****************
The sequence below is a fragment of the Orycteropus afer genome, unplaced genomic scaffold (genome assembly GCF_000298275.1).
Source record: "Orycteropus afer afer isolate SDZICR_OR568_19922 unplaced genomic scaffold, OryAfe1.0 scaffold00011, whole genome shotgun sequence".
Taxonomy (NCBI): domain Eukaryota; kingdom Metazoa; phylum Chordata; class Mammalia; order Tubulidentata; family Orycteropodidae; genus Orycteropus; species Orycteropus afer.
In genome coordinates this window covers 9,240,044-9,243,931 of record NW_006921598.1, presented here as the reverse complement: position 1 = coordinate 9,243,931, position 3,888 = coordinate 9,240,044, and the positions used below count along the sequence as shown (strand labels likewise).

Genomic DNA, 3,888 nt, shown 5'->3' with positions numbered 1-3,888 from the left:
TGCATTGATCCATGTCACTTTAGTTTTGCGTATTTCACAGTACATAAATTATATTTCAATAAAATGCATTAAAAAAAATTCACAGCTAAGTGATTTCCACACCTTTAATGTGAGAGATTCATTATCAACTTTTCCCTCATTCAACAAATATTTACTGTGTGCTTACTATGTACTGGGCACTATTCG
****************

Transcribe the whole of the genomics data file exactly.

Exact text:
The sequence below is a fragment of the Orycteropus afer genome, unplaced genomic scaffold (genome assembly GCF_000298275.1).
Source record: "Orycteropus afer afer isolate SDZICR_OR568_19922 unplaced genomic scaffold, OryAfe1.0 scaffold00011, whole genome shotgun sequence".
Taxonomy (NCBI): domain Eukaryota; kingdom Metazoa; phylum Chordata; class Mammalia; order Tubulidentata; family Orycteropodidae; genus Orycteropus; species Orycteropus afer.
In genome coordinates this window covers 9,240,044-9,243,931 of record NW_006921598.1, presented here as the reverse complement: position 1 = coordinate 9,243,931, position 3,888 = coordinate 9,240,044, and the positions used below count along the sequence as shown (strand labels likewise).

Genomic DNA, 3,888 nt, shown 5'->3' with positions numbered 1-3,888 from the left:
TGCATTGATCCATGTCACTTTAGTTTTGCGTATTTCACAGTACATAAATTATATTTCAATAAAATGCATTAAAAAAAATTCACAGCTAAGTGATTTCCACACCTTTAATGTGAGAGATTCATTATCAACTTTTCCCTCATTCAACAAATATTTACTGTGTGCTTACTATGTACTGGGCACTATTCG